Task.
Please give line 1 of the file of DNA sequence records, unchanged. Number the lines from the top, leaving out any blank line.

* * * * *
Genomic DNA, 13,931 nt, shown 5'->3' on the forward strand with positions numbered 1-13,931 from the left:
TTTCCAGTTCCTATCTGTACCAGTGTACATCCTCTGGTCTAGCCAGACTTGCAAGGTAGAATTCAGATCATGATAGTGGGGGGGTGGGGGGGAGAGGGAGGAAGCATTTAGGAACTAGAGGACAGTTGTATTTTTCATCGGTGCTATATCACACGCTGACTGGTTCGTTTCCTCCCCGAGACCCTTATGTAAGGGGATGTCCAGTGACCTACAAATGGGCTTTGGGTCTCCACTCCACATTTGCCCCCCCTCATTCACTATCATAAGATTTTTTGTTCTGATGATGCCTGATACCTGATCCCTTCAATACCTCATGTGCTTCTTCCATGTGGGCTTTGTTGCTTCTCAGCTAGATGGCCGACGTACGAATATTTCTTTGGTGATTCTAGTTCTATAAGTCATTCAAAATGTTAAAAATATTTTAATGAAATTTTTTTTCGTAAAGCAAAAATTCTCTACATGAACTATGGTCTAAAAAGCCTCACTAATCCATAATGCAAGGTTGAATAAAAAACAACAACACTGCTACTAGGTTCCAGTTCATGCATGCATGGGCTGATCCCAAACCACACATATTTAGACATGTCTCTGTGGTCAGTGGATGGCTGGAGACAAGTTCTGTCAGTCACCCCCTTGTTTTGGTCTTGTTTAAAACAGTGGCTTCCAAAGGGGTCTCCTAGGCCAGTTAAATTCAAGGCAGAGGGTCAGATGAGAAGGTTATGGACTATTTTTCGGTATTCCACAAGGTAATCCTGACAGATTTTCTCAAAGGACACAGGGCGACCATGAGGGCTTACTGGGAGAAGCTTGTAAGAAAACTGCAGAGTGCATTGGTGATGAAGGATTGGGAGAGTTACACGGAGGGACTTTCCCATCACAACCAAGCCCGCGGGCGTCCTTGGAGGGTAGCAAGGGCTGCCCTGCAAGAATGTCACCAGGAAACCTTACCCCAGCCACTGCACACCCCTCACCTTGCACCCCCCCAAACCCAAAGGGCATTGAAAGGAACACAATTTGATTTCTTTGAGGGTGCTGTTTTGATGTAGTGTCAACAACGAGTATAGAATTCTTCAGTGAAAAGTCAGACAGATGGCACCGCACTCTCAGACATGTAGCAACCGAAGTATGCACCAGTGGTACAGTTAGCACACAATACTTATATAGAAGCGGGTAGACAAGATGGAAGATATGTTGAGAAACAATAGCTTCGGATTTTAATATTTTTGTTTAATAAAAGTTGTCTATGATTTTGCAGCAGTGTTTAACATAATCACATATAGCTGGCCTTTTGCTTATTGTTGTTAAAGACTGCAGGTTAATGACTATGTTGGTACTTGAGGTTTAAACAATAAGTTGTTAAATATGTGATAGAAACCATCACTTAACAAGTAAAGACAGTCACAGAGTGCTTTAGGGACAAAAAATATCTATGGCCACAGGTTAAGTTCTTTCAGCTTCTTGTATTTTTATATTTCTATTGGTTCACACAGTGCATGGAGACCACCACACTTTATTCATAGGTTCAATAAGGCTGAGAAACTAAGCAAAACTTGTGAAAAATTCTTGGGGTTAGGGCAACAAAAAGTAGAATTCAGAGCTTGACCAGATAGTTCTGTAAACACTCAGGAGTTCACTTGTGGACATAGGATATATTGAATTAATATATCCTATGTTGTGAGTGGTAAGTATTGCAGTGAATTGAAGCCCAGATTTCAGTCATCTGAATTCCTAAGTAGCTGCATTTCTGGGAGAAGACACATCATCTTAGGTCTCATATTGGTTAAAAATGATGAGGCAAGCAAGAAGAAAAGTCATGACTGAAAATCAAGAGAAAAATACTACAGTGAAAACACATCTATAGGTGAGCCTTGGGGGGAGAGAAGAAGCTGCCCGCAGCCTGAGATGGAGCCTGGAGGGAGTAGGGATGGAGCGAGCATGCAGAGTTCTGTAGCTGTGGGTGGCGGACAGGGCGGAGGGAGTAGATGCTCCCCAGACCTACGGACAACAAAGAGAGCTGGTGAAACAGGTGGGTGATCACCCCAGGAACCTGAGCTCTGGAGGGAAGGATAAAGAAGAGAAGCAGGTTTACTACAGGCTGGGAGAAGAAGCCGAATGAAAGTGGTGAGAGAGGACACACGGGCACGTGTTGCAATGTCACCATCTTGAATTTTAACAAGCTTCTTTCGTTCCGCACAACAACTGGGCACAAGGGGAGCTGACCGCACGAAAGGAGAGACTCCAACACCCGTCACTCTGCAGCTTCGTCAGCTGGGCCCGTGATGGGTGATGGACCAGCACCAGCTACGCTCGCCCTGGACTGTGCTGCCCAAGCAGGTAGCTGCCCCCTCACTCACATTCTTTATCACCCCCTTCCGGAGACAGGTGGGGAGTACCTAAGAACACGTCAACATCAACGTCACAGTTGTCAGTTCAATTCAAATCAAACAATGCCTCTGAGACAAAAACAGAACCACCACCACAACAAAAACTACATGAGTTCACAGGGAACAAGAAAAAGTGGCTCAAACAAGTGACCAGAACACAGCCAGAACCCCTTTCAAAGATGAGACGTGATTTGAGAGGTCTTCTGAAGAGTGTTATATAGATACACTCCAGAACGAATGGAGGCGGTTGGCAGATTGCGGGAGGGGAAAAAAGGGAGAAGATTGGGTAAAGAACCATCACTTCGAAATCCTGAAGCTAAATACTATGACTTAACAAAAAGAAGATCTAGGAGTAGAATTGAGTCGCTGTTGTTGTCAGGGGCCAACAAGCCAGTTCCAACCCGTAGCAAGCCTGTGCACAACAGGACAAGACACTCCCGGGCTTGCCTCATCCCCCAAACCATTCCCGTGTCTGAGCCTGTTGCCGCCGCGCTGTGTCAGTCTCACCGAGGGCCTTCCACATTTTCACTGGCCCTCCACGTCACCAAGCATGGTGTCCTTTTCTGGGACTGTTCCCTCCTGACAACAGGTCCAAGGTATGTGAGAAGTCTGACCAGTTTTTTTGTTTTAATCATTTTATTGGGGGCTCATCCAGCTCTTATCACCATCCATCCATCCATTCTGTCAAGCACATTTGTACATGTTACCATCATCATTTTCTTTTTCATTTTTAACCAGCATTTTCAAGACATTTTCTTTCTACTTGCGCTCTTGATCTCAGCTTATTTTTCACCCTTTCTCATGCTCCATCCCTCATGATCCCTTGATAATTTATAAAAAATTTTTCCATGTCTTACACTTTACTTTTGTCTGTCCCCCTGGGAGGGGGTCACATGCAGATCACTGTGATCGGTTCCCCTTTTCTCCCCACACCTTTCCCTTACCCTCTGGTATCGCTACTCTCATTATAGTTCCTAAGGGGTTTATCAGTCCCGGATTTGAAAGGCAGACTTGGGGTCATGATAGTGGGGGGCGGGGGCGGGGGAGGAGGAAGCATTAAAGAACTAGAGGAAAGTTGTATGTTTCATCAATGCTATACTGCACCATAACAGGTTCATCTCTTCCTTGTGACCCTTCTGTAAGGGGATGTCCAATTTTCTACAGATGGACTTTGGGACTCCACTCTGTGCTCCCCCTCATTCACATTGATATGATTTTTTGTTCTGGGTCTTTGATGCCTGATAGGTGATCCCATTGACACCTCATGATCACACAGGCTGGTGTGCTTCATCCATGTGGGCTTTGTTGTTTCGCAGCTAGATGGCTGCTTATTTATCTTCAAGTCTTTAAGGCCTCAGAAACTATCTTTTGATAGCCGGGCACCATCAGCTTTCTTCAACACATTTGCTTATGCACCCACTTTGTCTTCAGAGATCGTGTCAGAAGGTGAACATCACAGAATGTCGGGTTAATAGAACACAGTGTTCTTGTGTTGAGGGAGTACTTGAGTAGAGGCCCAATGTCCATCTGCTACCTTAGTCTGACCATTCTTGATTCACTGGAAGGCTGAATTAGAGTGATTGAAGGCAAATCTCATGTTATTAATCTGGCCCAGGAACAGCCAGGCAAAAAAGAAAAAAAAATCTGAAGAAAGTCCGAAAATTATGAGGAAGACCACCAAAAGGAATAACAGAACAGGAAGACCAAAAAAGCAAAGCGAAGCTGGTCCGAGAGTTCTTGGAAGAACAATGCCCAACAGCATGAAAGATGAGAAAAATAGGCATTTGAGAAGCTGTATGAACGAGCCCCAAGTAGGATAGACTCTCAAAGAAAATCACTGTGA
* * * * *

Genomic DNA, 13,931 nt, shown 5'->3' on the forward strand with positions numbered 1-13,931 from the left: